Health Effects of Moldy Buildings – Remediation Results

 

 

This page lists medical journal articles discussing the extent to which remediation of moldy buildings may help in addressing health problems.

The Health Effects of Moldy Buildings page of the Paradigm Change site provides further information on this topic.

 

Park JH, Cho SJ, White SK, Cox-Ganser JM. Changes in respiratory and non-respiratory symptoms in occupants of a large office building over a period of moisture damage remediation attempts. PLoS One. 2018 Jan 11;13(1):e0191165. PMID: 29324816

We examined changes in respiratory and non-respiratory symptoms in 1,175 office building occupants over seven years with multiple remediation attempts. Separate analyses showed increases in the odds of severe respiratory symptoms for wheezing and shortness of breath on exertion, due to worsening of participants in the mild symptom group. For non-respiratory symptoms, we found no changes in the odds of severe symptoms but improvement in severity scores and the odds for mild fever and chills, excessive fatigue, headache, and throat symptoms. Our study suggests that after the onset of respiratory and severe non-respiratory symptoms associated with dampness/mold, remediation efforts might not be effective in improving occupants’ health.

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Breysse J, Dixon SL, Jacobs DE, Lopez J, Weber W. Self-reported health outcomes associated with green-renovated public housing among primarily elderly residents. J Public Health Manag Pract. 2015 Jul-Aug;21(4):355-67. PMID: 25679773

The study assessed the benefits of green renovation on self-reported health of primarily elderly residents of a low-income public housing apartment building. Green healthy housing renovation may result in improved mental and general physical health, prevented falls, and reduced exposure to tobacco smoke.

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Haverinen-Shaughnessy U, Hyvärinen A, Putus T, Nevalainen A. Monitoring success of remediation: seven case studies of moisture and mold damaged buildings. Sci Total Environ. 2008 Jul 25;399(1-3):19-27. PMID: 18455755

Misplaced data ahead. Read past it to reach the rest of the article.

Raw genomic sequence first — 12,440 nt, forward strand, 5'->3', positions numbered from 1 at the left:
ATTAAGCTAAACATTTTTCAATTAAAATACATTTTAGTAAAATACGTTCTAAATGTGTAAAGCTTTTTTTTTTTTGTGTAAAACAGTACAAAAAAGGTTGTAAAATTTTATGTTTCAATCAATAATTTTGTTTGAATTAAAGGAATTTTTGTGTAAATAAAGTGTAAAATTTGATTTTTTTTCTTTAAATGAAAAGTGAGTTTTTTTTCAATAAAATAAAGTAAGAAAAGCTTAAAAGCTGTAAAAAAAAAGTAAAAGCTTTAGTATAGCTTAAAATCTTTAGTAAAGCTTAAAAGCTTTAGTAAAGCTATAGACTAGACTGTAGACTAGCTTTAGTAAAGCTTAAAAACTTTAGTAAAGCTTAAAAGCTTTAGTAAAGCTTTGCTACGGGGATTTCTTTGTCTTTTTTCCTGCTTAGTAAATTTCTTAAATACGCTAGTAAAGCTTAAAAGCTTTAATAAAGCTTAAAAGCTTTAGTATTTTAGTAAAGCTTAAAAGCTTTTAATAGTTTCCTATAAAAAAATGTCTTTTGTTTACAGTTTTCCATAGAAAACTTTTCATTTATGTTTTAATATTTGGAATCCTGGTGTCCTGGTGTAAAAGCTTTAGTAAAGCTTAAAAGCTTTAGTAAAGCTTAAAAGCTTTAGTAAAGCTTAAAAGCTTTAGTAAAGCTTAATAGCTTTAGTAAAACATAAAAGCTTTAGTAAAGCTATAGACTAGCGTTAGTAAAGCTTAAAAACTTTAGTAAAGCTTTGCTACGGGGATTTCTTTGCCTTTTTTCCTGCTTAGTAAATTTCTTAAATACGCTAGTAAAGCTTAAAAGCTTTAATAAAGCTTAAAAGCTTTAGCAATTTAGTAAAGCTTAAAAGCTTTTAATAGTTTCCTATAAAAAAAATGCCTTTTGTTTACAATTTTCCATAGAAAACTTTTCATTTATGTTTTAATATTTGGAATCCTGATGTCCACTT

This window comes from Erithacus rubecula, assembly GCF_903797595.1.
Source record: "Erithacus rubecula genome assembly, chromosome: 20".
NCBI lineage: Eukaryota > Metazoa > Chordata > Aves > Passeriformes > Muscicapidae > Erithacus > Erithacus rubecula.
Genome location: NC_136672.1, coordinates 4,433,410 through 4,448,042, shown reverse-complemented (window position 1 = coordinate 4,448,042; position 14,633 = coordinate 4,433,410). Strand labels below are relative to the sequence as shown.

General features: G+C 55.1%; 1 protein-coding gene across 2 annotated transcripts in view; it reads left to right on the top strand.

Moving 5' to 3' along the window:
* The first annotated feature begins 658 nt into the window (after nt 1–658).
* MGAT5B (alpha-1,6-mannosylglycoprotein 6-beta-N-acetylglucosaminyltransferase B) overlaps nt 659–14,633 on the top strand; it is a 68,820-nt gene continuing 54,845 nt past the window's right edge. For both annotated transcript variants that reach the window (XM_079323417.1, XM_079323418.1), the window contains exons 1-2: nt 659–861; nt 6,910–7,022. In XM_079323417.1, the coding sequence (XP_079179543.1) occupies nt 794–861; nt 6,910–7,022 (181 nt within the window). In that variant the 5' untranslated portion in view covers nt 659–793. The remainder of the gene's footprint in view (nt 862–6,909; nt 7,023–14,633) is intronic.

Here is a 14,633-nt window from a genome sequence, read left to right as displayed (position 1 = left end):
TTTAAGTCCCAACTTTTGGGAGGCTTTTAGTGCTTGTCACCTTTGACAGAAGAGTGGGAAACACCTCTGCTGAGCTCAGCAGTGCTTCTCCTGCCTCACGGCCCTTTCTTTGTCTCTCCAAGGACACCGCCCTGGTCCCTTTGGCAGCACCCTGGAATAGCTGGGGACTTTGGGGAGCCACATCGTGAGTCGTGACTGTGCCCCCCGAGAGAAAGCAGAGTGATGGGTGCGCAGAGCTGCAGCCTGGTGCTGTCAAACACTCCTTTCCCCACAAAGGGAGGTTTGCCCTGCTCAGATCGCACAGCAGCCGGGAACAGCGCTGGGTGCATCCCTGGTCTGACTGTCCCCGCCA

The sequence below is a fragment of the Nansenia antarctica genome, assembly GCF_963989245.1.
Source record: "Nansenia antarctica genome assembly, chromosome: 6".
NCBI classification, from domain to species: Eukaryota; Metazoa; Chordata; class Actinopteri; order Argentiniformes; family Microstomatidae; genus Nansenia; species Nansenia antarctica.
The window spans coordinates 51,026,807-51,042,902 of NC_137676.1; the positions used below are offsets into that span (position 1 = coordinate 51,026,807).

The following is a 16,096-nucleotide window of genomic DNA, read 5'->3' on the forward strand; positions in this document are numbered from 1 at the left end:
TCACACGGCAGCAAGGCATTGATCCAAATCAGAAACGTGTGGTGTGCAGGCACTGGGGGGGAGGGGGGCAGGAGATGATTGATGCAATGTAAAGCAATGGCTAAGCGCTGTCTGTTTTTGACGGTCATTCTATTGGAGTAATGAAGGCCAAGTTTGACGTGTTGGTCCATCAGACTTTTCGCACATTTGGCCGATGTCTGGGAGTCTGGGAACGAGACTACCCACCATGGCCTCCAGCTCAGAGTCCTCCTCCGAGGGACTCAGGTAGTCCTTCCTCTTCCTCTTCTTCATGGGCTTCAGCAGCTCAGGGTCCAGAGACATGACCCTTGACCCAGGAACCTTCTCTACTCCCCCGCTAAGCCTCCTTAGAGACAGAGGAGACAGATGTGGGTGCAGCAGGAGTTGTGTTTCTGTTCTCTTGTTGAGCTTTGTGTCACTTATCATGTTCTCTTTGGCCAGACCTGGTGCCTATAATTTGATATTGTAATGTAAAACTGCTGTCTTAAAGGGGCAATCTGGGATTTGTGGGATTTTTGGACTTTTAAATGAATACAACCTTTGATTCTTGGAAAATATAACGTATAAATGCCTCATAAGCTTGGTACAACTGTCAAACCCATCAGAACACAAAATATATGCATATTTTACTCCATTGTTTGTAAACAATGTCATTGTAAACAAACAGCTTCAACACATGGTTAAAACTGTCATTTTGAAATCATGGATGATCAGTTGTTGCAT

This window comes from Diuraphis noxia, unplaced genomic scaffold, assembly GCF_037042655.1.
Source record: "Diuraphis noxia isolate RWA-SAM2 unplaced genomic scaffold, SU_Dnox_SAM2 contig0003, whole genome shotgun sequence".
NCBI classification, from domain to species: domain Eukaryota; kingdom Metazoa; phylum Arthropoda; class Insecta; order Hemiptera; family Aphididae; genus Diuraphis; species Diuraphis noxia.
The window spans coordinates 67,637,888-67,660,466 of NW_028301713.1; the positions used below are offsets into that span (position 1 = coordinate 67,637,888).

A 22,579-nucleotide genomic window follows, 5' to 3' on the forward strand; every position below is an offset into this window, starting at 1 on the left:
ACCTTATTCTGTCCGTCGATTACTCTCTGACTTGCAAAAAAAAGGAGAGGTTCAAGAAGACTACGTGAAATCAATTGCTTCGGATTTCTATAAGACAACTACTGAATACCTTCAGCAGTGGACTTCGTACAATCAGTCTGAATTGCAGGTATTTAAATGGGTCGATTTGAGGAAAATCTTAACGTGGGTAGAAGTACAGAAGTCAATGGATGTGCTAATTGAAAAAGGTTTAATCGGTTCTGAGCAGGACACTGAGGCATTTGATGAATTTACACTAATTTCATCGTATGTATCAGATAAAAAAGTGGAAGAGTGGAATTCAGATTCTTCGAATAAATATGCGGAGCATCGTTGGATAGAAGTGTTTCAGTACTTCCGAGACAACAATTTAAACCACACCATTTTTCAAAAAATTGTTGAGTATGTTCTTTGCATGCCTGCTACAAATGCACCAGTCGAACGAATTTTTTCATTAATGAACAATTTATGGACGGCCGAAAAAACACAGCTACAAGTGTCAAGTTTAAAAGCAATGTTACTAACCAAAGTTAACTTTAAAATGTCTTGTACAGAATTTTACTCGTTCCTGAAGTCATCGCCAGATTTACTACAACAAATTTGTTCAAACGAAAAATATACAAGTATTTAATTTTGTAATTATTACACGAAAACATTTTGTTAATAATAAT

Based on seven case studies of buildings that underwent different degrees of moisture and mold damage remediation, we aimed to develop methodology for assessment of the success of the remediation process. Based on technical monitoring, remediation was successful in three cases, with partial improvement noted in three cases, whereas no remediation was conducted in one case. Based on microbial monitoring, improvement was detected in one, partial improvement in two and no improvement in two cases, whereas no follow-up was conducted in two cases. Health effect studies (mainly self-reported health status) showed improvement in one case, partial improvement in two cases, and no improvement in two cases, whereas no follow-up was conducted in one case, and in one case, follow-up failed due to low response rate. The results illustrate that in some cases, no improvement could be observed in IAQ or occupant health, even if the remediation was considered technically successful, i.e. the remediation was fully completed as recommended.

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Martyny JW, Harbeck RJ, Pacheco K, Barker EA, Sills M, Silveira L, Arbuckle S, Newman L. Aerosolized sodium hypochlorite inhibits viability and allergenicity of mold on building materials. J Allergy Clin Immunol. 2005 Sep;116(3):630-5. PMID: 16159635

Both dilute bleach and Tilex inhibited A Fumigatus recognition by ELISA. Skin testing supported the result of the ELISA and demonstrated loss of skin test reactivity to the sodium hypochlorite-treated mold solutions in most of the subjects. Of the four individuals who had a positive skin test result to mold grown on oriented strand board building material, three no longer reacted to extracts from bleach-treated boards.

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Ebbehøj NE, Hansen MØ, Sigsgaard T, Larsen L. Building-related symptoms and molds: a two-step intervention study. Indoor Air. 2002 Dec;12(4):273-7. PMID: 12532759

In a poorly maintained building with moisture problems and mold growth, the staff had a number of irritative and general symptoms. The first renovation eradicated most visible signs of molds and gave a decreased number of symptoms. The second renovation sufficiently cleaned the building, and the rate of symptoms and peak-flow variability fell to normal levels. A thorough cleaning after renovation seems necessary for the eradication of symptoms.

 

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